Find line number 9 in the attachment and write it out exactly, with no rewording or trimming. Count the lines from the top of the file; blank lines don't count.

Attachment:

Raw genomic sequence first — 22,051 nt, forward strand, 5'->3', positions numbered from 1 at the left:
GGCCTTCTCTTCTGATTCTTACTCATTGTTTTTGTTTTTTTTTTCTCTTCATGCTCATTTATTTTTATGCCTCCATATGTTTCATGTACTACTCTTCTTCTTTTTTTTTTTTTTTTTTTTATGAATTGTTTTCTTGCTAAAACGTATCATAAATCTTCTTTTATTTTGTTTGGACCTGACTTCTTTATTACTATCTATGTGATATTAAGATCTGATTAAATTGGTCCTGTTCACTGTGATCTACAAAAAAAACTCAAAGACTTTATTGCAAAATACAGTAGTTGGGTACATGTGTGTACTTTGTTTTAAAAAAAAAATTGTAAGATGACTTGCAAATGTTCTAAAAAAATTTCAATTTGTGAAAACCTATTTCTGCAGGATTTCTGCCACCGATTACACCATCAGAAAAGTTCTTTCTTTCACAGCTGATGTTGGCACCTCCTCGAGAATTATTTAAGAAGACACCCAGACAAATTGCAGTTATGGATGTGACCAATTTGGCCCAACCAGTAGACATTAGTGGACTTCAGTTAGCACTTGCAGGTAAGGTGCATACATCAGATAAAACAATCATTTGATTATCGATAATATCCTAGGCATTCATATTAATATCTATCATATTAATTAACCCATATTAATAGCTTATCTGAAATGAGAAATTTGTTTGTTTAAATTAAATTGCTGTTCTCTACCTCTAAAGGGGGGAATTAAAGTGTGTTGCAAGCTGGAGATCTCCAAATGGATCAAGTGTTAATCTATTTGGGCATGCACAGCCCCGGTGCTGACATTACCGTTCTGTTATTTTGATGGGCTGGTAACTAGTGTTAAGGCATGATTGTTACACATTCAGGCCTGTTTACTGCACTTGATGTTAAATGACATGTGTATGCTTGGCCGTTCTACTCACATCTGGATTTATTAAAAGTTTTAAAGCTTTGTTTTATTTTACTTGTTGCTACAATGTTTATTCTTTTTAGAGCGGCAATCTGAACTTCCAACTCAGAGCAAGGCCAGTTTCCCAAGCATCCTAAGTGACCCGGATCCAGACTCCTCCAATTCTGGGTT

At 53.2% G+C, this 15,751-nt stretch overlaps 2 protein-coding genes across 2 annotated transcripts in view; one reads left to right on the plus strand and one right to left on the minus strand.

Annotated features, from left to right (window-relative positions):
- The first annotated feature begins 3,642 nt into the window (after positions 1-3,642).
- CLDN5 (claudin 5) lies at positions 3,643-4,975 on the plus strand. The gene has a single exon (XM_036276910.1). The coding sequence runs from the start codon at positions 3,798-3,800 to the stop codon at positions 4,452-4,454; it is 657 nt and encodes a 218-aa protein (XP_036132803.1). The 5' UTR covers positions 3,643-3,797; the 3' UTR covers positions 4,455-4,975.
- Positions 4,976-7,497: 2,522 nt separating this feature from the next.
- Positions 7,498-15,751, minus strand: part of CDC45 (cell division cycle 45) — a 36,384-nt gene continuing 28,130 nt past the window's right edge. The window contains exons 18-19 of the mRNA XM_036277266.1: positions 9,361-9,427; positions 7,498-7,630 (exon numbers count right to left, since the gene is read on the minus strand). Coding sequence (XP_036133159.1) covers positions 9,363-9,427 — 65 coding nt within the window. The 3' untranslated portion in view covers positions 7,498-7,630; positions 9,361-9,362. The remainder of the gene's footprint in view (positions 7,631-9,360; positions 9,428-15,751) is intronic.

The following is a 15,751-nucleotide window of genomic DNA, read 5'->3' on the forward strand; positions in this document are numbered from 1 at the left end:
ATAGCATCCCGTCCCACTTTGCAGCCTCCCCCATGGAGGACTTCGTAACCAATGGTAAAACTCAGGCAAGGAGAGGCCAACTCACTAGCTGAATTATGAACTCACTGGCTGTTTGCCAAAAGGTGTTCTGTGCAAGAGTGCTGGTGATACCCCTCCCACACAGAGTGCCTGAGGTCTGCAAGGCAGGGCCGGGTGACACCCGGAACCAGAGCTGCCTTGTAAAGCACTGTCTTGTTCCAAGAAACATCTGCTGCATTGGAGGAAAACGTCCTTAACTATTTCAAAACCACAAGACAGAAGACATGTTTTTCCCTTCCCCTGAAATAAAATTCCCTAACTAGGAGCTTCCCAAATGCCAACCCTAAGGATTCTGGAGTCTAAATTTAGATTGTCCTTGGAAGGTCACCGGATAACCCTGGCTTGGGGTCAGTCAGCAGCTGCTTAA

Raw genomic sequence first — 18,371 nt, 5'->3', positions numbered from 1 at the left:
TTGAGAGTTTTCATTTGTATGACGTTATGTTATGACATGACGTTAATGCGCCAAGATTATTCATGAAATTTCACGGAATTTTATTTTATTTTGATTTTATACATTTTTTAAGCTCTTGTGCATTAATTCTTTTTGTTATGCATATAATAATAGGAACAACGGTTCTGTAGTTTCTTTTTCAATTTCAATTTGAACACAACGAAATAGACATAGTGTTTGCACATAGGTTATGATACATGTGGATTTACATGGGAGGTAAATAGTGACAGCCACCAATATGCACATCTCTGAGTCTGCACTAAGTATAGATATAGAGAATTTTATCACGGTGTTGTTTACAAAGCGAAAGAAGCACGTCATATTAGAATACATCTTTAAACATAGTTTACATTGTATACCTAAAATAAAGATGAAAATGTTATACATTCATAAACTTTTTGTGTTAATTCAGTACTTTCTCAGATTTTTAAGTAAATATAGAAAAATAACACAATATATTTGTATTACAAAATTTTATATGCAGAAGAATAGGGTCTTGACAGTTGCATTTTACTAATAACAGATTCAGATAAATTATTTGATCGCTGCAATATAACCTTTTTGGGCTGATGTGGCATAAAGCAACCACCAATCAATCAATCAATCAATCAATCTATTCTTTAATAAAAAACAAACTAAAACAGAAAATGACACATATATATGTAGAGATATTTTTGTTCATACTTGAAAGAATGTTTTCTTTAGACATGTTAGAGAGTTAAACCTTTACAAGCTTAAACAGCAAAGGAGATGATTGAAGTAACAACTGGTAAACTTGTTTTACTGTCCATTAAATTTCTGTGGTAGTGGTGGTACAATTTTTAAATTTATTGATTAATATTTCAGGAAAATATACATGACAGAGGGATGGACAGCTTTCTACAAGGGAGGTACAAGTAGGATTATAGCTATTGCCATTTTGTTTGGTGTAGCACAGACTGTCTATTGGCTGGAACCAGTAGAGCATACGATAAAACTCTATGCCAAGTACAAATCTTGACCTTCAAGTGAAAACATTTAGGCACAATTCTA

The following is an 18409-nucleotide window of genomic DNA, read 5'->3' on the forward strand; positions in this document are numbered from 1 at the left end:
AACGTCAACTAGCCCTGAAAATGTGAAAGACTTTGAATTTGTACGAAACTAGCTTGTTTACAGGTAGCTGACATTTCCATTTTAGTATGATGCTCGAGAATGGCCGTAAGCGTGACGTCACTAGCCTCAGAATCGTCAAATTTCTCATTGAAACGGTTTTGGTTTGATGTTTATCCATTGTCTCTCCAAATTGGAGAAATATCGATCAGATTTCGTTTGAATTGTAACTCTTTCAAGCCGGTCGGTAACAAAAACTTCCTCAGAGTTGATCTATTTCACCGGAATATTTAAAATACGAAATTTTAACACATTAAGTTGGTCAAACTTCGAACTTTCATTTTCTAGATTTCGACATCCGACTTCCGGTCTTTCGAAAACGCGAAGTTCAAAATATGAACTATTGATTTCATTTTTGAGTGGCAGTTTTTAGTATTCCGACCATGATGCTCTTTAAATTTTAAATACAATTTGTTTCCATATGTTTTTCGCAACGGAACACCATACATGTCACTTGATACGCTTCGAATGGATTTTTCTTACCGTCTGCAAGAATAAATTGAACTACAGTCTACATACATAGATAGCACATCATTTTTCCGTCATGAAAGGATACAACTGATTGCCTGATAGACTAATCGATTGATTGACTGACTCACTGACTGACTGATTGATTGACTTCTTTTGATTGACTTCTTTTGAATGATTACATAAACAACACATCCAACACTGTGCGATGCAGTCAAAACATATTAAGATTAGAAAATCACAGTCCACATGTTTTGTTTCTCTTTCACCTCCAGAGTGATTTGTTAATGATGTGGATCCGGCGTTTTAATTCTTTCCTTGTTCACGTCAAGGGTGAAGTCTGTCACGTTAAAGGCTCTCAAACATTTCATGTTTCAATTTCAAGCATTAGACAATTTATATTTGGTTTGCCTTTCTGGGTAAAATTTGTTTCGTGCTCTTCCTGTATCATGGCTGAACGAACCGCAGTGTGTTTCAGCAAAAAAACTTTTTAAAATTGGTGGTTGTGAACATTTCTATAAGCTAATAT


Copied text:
The following is a 15,751-nucleotide window of genomic DNA, read 5'->3' on the forward strand; positions in this document are numbered from 1 at the left end: